Stephen Powers

Collaborated Project:

City As Studio | Exhibition

Born and raised in Philadelphia’s Overbrook neighborhood, Stephen Powers (b. 1968, Philadelphia, Pennsylvania, U.S.) moved to New York in 1994, where he gained attention as the publisher of On the Go magazine and the author of the graffiti history The Art of Getting Over (1999). In 1997, Powers undertook an ambitious and far-reaching graffiti campaign of his own, using the official-sounding acronym ESPO (Exterior Surface Painting Outreach) to deflect attention from the illegality of his activities. By 1999, he had covered dozens of storefront grates with giant silver block lettering.

Powers’ work typically fuses word and image in paintings and graphics that evoke the bright look of a handmade bodega and fairground signage while reflecting the artist’s playful sense of humor. In 2000, he collaborated with Barry McGee and Todd James to create the legendary Street Market installation at Deitch Projects, which was subsequently presented in an expanded version at the 2001 Venice Biennale and in 2011 at the Museum of Contemporary Art, Los Angeles (MOCA). He is dedicated to reviving the art of hand-painted signs and in 2005, he curated The Dreamland Artists Club, commissioning more than 45 artists to repaint signage in Coney Island. As a 2007 Fulbright Scholar, Powers teamed up with local teenagers to create public works in Dublin and Belfast; the latter inspired in part by the city’s tradition of political murals. In 2010, he collaborated on A Love Letter for You, in which he and a crew of 20 artists transformed a stretch of West Philadelphia into an open valentine with a series of romantic messages. In 2015, Brooklyn Museum, New York, presented his solo exhibition, Coney Island is Still Dreamland (To a Seagull).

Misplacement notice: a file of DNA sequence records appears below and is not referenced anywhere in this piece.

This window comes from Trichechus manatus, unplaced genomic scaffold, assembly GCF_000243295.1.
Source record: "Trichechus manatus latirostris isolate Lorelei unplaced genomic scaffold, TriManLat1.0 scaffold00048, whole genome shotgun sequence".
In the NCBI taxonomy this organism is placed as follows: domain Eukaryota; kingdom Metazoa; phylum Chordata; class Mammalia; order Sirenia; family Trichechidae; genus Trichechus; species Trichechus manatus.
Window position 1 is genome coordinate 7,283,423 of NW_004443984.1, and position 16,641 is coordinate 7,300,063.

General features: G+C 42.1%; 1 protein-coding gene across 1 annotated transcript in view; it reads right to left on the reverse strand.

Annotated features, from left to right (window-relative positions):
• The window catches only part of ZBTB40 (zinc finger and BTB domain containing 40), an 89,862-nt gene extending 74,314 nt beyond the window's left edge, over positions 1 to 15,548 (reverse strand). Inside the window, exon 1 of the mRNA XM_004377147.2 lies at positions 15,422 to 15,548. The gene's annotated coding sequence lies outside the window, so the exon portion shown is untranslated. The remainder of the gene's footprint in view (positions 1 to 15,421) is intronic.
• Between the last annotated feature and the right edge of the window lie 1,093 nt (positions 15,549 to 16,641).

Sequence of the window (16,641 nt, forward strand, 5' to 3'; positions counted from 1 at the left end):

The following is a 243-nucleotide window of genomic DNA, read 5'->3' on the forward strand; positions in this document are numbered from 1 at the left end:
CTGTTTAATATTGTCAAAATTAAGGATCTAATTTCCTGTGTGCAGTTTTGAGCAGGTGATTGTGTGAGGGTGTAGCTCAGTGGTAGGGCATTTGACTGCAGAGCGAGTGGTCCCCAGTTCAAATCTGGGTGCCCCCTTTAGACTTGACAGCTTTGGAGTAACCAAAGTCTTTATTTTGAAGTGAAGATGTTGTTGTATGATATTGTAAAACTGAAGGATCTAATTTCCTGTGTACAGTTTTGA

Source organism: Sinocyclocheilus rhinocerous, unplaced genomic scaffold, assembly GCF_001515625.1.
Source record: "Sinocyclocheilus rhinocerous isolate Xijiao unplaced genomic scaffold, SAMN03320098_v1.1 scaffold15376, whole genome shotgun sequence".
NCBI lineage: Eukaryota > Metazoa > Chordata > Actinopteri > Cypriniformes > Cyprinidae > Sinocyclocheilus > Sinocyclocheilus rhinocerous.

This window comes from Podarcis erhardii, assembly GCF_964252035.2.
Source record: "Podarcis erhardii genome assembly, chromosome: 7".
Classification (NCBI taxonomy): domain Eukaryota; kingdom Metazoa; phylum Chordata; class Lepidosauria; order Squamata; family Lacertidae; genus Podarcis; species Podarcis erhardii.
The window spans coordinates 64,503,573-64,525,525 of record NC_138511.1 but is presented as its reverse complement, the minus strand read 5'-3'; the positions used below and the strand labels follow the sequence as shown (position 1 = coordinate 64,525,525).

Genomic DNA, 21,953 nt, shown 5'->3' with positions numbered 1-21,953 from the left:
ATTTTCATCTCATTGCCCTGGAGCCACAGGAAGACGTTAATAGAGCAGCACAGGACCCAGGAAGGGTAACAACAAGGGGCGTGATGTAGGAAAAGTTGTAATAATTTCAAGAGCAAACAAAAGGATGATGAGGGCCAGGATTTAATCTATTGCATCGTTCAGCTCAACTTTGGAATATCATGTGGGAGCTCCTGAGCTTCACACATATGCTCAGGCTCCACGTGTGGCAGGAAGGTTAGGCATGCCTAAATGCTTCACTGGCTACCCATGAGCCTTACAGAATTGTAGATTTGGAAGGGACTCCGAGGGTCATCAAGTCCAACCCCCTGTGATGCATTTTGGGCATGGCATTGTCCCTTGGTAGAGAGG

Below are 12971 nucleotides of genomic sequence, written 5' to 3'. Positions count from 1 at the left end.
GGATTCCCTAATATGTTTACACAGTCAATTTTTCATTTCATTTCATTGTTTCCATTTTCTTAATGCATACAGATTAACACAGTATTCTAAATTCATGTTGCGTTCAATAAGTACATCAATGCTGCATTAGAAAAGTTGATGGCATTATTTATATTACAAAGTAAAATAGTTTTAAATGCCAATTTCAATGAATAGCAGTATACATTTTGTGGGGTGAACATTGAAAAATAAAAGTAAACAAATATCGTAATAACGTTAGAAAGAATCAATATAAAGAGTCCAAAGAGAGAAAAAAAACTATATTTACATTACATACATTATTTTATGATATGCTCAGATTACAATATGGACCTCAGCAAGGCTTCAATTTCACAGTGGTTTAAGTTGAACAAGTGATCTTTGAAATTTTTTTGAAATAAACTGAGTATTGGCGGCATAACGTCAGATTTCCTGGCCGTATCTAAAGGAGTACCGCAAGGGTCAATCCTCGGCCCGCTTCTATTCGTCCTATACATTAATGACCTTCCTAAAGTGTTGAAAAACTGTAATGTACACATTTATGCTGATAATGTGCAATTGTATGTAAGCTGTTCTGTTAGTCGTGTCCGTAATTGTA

Coney Art Walls, Coney Island, NYC, 2016. Photo © Martha Cooper.